Salary surveys

Benchmarked salary ranges help organizations to ensure they are paying their employees fairly and appropriately. It is important that nonprofits have a rationale for why they pay their employees at a certain rate. Salary surveys are a means to collect information about employee compensation (salary and benefits) to help determine appropriate salary ranges and benchmark pay rates to the external market.

Surveys are generally conducted either by region, sector, or job classification for the purposes of comparability. Organizations may purchase surveys conducted by various organizations proficient in the collection, analysis, and distribution of salary data, or they may choose to conduct their own salary survey.

How to find a salary survey that’s the right fit for your needs

The following are some key ways to determine if a salary survey is relevant to your organization:

  • Review the job descriptions to ensure they are comparable to jobs in your organization
  • Ensure you note the location of the survey: national, provincial, or regional. Comparing regional/local data will provide the best cost-of-living comparators.
  • Review the operating budgets of the respondent organizations. As a general rule, larger operating budgets mean higher salaries. Comparable salaries come from organizations of comparable size. Size is usually estimated by using the operating budget or looking at the number of paid full-time staff.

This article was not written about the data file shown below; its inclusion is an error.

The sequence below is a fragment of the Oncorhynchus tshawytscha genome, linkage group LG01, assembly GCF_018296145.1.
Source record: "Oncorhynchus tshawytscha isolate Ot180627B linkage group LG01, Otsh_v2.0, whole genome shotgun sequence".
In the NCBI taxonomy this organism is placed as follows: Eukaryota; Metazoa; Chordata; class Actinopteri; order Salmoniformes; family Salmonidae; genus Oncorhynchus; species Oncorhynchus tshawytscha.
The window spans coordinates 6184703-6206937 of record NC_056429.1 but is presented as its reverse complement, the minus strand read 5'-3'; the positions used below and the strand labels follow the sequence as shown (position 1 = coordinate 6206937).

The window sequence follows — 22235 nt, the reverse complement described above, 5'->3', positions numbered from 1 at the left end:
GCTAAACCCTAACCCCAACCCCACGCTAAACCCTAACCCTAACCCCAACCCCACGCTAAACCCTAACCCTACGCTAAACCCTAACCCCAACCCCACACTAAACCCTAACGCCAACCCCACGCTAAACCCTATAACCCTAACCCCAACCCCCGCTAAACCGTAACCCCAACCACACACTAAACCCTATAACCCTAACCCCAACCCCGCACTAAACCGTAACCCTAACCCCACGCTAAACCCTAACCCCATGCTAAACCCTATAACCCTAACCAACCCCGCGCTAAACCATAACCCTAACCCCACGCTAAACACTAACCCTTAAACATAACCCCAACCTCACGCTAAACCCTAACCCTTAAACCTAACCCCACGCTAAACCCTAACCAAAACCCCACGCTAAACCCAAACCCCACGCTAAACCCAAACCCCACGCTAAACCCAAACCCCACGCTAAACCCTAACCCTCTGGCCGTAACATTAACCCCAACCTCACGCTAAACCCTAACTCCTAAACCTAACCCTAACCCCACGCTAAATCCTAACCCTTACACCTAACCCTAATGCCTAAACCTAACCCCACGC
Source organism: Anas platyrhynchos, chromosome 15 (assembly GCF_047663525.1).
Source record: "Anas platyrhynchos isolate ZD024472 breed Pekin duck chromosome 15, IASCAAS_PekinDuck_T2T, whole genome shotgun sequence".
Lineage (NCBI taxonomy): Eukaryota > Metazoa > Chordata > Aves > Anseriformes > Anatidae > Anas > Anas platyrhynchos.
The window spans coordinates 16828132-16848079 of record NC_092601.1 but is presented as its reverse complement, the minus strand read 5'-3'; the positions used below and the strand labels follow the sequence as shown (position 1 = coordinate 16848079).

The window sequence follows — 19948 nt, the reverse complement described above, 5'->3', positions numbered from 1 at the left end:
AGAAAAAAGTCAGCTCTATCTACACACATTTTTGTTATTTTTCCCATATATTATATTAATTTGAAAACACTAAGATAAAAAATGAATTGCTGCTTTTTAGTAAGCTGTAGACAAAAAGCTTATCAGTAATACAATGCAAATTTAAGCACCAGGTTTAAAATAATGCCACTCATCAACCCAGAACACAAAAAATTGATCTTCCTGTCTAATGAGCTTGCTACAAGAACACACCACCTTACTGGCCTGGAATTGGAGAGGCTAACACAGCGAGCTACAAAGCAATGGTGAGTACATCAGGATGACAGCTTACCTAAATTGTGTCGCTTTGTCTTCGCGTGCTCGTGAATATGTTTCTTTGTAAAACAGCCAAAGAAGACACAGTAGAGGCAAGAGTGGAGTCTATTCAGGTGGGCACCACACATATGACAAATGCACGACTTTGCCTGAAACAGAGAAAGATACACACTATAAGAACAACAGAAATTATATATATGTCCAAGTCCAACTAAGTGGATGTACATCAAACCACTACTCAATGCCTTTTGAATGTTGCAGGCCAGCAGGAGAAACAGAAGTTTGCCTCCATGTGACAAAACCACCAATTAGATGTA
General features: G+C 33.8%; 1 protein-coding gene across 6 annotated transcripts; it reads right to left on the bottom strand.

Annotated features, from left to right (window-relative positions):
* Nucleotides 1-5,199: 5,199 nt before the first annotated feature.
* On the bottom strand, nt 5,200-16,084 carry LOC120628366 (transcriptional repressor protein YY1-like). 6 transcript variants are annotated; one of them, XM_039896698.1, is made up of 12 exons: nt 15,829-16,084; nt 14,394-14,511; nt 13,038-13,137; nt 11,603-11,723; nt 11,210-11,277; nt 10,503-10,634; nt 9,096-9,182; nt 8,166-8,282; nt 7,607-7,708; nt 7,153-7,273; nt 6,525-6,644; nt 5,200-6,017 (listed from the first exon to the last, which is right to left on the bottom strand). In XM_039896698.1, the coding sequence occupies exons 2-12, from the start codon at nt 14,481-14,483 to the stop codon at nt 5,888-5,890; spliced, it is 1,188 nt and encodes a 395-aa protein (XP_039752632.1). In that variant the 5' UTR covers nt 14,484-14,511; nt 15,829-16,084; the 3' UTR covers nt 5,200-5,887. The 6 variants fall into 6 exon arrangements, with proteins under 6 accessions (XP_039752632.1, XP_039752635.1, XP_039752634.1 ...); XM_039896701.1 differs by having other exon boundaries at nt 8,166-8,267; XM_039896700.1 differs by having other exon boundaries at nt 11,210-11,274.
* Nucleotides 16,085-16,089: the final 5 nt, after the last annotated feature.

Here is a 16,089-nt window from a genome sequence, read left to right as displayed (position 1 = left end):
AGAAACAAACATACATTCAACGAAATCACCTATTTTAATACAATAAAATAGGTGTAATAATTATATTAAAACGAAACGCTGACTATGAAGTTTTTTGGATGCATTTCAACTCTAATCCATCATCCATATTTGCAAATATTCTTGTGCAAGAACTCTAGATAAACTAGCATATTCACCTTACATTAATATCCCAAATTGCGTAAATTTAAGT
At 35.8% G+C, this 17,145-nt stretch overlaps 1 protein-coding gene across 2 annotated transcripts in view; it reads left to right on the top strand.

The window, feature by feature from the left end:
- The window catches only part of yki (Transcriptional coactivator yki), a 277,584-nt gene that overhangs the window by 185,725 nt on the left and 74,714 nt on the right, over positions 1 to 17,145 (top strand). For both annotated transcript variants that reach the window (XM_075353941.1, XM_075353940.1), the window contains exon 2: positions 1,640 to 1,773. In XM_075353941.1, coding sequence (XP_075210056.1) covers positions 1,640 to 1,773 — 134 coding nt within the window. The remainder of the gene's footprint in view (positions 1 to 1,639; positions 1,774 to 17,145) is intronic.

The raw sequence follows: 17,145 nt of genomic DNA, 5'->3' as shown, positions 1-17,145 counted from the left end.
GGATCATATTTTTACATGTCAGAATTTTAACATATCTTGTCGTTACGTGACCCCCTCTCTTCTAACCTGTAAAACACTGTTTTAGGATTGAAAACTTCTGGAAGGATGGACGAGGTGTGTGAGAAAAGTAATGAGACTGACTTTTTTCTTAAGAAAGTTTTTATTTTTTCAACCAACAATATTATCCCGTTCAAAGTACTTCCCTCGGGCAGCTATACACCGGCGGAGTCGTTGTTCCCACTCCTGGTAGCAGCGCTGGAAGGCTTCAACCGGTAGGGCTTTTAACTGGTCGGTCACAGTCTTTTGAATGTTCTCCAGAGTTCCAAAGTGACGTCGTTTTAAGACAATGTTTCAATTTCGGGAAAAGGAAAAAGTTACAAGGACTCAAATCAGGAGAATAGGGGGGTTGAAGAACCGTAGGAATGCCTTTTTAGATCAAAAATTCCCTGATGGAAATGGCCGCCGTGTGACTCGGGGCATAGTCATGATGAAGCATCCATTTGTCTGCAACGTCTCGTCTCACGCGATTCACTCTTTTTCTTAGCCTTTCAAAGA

• Note the funding sources of the respondent organizations. For example, an organization providing childcare services through provincial funding may have very different salaries than an organization providing parent/child resources through its own fundraising.
  • Confirm the year of the data collection. Labour market forces can result in significant changes in salaries in a short timeframe. More recent data will be more helpful in establishing current salaries.
  • Note the sample size. Larger samples will provide more valid and reliable information than ones that are too small.
  • Look at the total compensation package. Having an understanding of what other organizations are providing in terms of benefits and retirement plans will provide the whole picture in terms of compensation when comparing your data to the external market.

The table below are some examples of existing non-profit salary surveys. These include both paid and free surveys.

Survey Latest Version

Boland Survey of Not For Profit Sector Salaries and Human Resources Practices

Peter T. Boland and Associates


Canadian Nonprofit Sector Salary and Benefits Report | CharityVillage

Charity Village


Compensation and Benefits Study

Association of Fundraising Professionals


Training Resources for the Environmental

Community (TREC) Salary and Benefits Survey


Association Executive Benefits and Compensation Report

Canadian Society of Association Executives



Establishing salary ranges

Based on the information from the salary surveys you use, you can establish salary ranges with a minimum, midpoint, and maximum pay range. Often organizations consider their midpoint of a salary range to be somewhere between the 25th percentile and the 75th percentile. If your compensation philosophy is to match the market, the midpoint will be the 50th percentile for most positions. A simple way to establish a proposed midpoint is to average the market data between the different positions grouped in a grade.

A typical salary range is commonly 30% to 40% from minimum to maximum. It is common that top salary grades (i.e., for executives and top management) have a wider range (sometimes greater than a range of 40%) and that the lowest salary grades often have the narrowest range (sometimes smaller than 30%).

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